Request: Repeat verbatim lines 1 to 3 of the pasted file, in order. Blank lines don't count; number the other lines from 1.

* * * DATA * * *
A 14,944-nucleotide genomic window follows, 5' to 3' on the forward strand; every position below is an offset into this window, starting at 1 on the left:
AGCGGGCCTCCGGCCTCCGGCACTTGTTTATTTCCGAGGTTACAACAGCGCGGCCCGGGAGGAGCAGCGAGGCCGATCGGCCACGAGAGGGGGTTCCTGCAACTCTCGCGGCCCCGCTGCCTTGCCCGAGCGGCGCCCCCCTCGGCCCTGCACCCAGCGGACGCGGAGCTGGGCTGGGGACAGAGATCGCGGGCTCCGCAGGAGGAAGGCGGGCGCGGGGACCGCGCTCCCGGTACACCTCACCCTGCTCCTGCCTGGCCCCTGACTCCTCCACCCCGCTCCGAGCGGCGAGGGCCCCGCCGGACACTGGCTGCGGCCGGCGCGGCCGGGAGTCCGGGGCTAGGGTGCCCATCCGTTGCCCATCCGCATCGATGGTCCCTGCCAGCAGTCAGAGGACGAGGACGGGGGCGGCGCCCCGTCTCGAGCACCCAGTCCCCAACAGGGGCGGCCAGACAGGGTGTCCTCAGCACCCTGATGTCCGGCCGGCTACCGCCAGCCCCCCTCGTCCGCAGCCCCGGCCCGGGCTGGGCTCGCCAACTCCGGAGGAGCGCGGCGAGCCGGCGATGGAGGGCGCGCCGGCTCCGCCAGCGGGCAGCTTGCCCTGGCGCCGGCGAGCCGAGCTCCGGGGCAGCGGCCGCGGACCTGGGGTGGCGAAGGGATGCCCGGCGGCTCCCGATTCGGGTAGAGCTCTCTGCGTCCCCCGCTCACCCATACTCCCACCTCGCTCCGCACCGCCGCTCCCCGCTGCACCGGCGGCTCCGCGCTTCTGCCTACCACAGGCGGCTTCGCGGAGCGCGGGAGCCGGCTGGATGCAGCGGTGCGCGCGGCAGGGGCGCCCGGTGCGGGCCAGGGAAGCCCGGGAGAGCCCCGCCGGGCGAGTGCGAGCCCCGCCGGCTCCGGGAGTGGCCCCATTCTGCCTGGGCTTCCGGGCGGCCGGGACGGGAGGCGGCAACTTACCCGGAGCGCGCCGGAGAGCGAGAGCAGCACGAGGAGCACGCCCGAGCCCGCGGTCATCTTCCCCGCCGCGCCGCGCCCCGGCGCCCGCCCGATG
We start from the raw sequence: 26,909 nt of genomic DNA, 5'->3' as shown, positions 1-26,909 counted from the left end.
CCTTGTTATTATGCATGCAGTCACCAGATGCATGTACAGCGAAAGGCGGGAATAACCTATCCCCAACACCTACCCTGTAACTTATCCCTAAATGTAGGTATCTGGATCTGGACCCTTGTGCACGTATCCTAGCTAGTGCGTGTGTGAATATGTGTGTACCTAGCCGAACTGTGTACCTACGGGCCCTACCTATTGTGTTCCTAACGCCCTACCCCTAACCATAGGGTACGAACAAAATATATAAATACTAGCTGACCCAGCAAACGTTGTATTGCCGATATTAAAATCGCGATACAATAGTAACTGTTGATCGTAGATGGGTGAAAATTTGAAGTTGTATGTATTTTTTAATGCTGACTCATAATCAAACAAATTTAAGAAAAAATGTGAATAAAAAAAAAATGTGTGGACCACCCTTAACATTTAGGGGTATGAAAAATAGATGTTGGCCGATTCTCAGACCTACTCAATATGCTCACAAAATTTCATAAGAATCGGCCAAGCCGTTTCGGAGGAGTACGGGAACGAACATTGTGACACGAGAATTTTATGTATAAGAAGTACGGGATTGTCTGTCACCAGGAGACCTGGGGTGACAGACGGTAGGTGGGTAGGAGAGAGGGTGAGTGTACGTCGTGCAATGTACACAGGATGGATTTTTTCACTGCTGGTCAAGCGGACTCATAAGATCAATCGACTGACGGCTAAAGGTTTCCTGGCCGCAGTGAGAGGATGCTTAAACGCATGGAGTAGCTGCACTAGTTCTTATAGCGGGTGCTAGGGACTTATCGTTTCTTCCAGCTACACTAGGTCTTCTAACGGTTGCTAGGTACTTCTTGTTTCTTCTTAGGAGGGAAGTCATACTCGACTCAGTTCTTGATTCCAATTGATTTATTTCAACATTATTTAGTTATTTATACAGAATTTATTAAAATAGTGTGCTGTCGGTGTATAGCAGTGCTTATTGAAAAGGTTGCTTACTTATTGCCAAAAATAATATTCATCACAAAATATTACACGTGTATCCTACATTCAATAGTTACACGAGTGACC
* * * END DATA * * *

A 14,944-nucleotide genomic window follows, 5' to 3' on the forward strand; every position below is an offset into this window, starting at 1 on the left:
AGCGGGCCTCCGGCCTCCGGCACTTGTTTATTTCCGAGGTTACAACAGCGCGGCCCGGGAGGAGCAGCGAGGCCGATCGGCCACGAGAGGGGGTTCCTGCAACTCTCGCGGCCCCGCTGCCTTGCCCGAGCGGCGCCCCCCTCGGCCCTGCACCCAGCGGACGCGGAGCTGGGCTGGGGACAGAGATCGCGGGCTCCGCAGGAGGAAGGCGGGCGCGGGGACCGCGCTCCCGGTACACCTCACCCTGCTCCTGCCTGGCCCCTGACTCCTCCACCCCGCTCCGAGCGGCGAGGGCCCCGCCGGACACTGGCTGCGGCCGGCGCGGCCGGGAGTCCGGGGCTAGGGTGCCCATCCGTTGCCCATCCGCATCGATGGTCCCTGCCAGCAGTCAGAGGACGAGGACGGGGGCGGCGCCCCGTCTCGAGCACCCAGTCCCCAACAGGGGCGGCCAGACAGGGTGTCCTCAGCACCCTGATGTCCGGCCGGCTACCGCCAGCCCCCCTCGTCCGCAGCCCCGGCCCGGGCTGGGCTCGCCAACTCCGGAGGAGCGCGGCGAGCCGGCGATGGAGGGCGCGCCGGCTCCGCCAGCGGGCAGCTTGCCCTGGCGCCGGCGAGCCGAGCTCCGGGGCAGCGGCCGCGGACCTGGGGTGGCGAAGGGATGCCCGGCGGCTCCCGATTCGGGTAGAGCTCTCTGCGTCCCCCGCTCACCCATACTCCCACCTCGCTCCGCACCGCCGCTCCCCGCTGCACCGGCGGCTCCGCGCTTCTGCCTACCACAGGCGGCTTCGCGGAGCGCGGGAGCCGGCTGGATGCAGCGGTGCGCGCGGCAGGGGCGCCCGGTGCGGGCCAGGGAAGCCCGGGAGAGCCCCGCCGGGCGAGTGCGAGCCCCGCCGGCTCCGGGAGTGGCCCCATTCTGCCTGGGCTTCCGGGCGGCCGGGACGGGAGGCGGCAACTTACCCGGAGCGCGCCGGAGAGCGAGAGCAGCACGAGGAGCACGCCCGAGCCCGCGGTCATCTTCCCCGCCGCGCCGCGCCCCGGCGCCCGCCCGATG
We start from the raw sequence: 26,909 nt of genomic DNA, 5'->3' as shown, positions 1-26,909 counted from the left end.